WHEN BISHOP Carlos Filipe Ximenes Belo, the apostolic administrator of East Timor, became the first Catholic prelate to win the Nobel Peace Prize this fall, he used the occasion to focus international attention on his troubled flock.

East Timor, a colony of Portugal until 1975, was invaded and annexed by neighboring Indonesia a year later. The fighting and famine that followed the invasion left up to 200,000 dead, according to human rights groups. The population of the island is only 720,000—but 90 percent is Catholic.

The Nobel Prize, awarded jointly to Bishop Belo and Jose Ramos-Horta, an East Timorese activist with ties to the island's guerrilla movement, lends new legitimacy to the resistance to Indonesian rule. The government has dismissed the movement as minute and unrepresentative of the East Timorese. However, at present Australia is the only country in the world to formally recognize the annexation.

The Nobel Peace Prize is “a recognition [of] the people of East Timor, the suffering they have undergone and the sacrifices they have made for peace. I just do my part as a man of the Church to work for peace,” Bishop Belo told the Register last month. “For the Church in East Timor, the award is both a recognition and an encouragement to work for more peace and reconciliation.”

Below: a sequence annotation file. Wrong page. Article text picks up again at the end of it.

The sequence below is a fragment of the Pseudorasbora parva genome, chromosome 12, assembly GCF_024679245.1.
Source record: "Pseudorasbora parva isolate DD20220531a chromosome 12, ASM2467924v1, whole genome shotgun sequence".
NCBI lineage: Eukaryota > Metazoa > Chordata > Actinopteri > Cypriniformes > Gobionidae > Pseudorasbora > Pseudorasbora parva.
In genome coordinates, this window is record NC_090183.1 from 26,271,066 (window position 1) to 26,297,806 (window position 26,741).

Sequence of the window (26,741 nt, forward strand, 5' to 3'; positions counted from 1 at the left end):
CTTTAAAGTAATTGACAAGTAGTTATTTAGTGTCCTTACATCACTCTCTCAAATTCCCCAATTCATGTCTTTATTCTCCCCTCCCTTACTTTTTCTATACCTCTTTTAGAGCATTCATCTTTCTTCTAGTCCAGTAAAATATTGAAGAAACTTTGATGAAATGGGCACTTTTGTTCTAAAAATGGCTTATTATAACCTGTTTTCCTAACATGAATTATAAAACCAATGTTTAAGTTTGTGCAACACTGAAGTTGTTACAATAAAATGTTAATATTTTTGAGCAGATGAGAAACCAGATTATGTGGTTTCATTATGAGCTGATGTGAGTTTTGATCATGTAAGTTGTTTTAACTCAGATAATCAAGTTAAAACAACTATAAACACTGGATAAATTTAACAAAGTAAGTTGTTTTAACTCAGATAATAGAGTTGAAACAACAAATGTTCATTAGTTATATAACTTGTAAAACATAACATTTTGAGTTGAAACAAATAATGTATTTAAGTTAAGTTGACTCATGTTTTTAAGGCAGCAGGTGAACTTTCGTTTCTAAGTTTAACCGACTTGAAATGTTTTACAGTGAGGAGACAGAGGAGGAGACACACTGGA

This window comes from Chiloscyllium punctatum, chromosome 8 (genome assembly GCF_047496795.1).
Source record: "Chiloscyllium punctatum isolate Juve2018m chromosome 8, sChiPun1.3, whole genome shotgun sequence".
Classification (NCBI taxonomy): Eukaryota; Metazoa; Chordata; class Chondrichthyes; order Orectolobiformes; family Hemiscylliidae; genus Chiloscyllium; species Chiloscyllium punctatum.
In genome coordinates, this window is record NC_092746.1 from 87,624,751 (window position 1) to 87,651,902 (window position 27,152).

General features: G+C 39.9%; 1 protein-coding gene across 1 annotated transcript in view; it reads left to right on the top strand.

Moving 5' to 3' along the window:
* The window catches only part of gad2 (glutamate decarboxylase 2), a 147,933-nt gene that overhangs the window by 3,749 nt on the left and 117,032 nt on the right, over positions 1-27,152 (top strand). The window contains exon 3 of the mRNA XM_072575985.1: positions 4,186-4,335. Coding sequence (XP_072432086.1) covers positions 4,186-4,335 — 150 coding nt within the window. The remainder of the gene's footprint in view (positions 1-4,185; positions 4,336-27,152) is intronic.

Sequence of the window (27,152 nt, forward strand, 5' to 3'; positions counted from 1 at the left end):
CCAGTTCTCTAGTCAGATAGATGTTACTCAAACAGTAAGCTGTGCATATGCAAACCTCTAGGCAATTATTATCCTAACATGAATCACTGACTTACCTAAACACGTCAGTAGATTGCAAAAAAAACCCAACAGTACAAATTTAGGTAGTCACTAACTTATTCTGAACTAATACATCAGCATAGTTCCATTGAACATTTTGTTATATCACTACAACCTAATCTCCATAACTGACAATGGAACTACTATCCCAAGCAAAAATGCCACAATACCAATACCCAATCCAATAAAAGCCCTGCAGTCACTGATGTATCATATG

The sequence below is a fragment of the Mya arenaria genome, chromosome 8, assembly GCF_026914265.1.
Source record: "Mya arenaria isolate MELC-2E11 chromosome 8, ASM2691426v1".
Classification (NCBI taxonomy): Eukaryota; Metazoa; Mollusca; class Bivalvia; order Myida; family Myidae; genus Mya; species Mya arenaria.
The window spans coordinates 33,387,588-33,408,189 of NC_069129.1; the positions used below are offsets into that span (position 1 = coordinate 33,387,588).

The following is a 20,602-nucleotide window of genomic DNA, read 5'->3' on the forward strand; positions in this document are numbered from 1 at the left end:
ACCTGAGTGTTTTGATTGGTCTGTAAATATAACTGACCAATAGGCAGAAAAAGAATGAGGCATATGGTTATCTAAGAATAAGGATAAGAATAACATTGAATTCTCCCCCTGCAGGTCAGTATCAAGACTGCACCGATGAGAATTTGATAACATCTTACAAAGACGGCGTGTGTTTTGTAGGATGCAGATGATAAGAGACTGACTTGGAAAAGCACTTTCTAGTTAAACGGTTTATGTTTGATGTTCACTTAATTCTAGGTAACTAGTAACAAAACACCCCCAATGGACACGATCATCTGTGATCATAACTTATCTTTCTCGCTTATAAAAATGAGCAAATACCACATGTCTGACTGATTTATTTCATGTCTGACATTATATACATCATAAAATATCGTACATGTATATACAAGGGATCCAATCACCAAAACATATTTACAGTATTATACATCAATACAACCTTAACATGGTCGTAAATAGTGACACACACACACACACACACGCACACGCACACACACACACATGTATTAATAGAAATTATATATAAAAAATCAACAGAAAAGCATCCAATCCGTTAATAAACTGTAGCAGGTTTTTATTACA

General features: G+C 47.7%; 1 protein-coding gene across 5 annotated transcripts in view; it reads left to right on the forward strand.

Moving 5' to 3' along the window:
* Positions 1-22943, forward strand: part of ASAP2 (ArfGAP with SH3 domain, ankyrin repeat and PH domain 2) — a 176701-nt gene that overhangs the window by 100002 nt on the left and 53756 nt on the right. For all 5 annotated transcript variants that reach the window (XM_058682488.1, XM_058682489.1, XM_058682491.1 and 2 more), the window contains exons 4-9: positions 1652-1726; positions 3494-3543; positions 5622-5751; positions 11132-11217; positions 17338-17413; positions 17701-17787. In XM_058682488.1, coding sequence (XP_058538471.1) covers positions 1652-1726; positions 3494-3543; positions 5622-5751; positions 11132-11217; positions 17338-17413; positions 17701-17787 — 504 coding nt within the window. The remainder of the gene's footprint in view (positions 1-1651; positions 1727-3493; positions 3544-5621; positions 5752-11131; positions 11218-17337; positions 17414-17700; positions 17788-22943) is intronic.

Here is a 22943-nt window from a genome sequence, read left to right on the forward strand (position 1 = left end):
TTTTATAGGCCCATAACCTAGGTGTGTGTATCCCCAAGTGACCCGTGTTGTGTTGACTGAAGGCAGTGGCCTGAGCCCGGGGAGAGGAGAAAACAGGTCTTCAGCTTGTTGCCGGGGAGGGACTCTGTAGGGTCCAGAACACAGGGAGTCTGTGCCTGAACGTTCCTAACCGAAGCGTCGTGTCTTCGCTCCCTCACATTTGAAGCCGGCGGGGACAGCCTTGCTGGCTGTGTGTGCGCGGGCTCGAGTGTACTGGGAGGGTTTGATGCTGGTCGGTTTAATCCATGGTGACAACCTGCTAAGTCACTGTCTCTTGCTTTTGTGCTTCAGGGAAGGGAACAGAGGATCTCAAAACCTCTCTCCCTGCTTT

Bishop Belo, 48, a Salesian, said he learned of his award during a thanksgiving Mass for members of his order completing 50 years of missionary work in East Timor. When the vicar general asked Bishop Belo whether to break the news in church, he declined. The prelate has emphatically discouraged any celebrations. “We should be fasting for peace rather than feasting,” he said.

Following the massacre of more than 200 pro-independence demonstrators in Dili in 1991, Bishop Belo was instrumental in prompting the Indonesian government to investigate the killings and apprehend the army officers responsible for the carnage. Bishop Belo said Indonesia's East Timor policy has resulted in “hundreds of villages burnt and houses looted. There were killings of civilians, arbitrary detentions, tortures, violations of the human body and the consequent trauma among the family members and the next generation. … But the greater sacrifice being made by the people are the steps they take toward reconciliation and peace in the name of Christ.”